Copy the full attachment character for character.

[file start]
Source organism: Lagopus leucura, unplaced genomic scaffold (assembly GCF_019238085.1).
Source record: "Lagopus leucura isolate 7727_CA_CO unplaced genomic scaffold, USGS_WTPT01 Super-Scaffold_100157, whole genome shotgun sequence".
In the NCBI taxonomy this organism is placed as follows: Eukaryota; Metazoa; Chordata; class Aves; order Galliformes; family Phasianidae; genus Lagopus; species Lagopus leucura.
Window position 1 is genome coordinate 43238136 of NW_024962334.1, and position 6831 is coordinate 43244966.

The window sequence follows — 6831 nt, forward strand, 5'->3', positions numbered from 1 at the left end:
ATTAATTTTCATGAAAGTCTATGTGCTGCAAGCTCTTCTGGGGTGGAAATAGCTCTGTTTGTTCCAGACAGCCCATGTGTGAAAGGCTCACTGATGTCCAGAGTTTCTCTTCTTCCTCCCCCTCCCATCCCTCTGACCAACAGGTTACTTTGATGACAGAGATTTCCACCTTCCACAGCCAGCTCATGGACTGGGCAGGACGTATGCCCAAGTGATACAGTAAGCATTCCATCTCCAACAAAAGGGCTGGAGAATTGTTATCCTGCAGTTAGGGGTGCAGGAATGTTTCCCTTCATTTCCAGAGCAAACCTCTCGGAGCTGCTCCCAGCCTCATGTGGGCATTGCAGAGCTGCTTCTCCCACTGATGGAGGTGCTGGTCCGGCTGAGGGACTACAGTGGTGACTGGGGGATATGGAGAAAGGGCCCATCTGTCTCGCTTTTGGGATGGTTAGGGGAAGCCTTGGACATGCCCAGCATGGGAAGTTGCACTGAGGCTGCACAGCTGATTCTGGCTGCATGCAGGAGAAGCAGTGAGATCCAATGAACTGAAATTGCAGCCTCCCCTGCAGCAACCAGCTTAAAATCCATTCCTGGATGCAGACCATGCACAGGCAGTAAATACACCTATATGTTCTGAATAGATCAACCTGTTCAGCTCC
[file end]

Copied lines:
Source organism: Lagopus leucura, unplaced genomic scaffold (assembly GCF_019238085.1).
Source record: "Lagopus leucura isolate 7727_CA_CO unplaced genomic scaffold, USGS_WTPT01 Super-Scaffold_100157, whole genome shotgun sequence".
In the NCBI taxonomy this organism is placed as follows: Eukaryota; Metazoa; Chordata; class Aves; order Galliformes; family Phasianidae; genus Lagopus; species Lagopus leucura.
Window position 1 is genome coordinate 43238136 of NW_024962334.1, and position 6831 is coordinate 43244966.

The window sequence follows — 6831 nt, forward strand, 5'->3', positions numbered from 1 at the left end:
ATTAATTTTCATGAAAGTCTATGTGCTGCAAGCTCTTCTGGGGTGGAAATAGCTCTGTTTGTTCCAGACAGCCCATGTGTGAAAGGCTCACTGATGTCCAGAGTTTCTCTTCTTCCTCCCCCTCCCATCCCTCTGACCAACAGGTTACTTTGATGACAGAGATTTCCACCTTCCACAGCCAGCTCATGGACTGGGCAGGACGTATGCCCAAGTGATACAGTAAGCATTCCATCTCCAACAAAAGGGCTGGAGAATTGTTATCCTGCAGTTAGGGGTGCAGGAATGTTTCCCTTCATTTCCAGAGCAAACCTCTCGGAGCTGCTCCCAGCCTCATGTGGGCATTGCAGAGCTGCTTCTCCCACTGATGGAGGTGCTGGTCCGGCTGAGGGACTACAGTGGTGACTGGGGGATATGGAGAAAGGGCCCATCTGTCTCGCTTTTGGGATGGTTAGGGGAAGCCTTGGACATGCCCAGCATGGGAAGTTGCACTGAGGCTGCACAGCTGATTCTGGCTGCATGCAGGAGAAGCAGTGAGATCCAATGAACTGAAATTGCAGCCTCCCCTGCAGCAACCAGCTTAAAATCCATTCCTGGATGCAGACCATGCACAGGCAGTAAATACACCTATATGTTCTGAATAGATCAACCTGTTCAGCTCC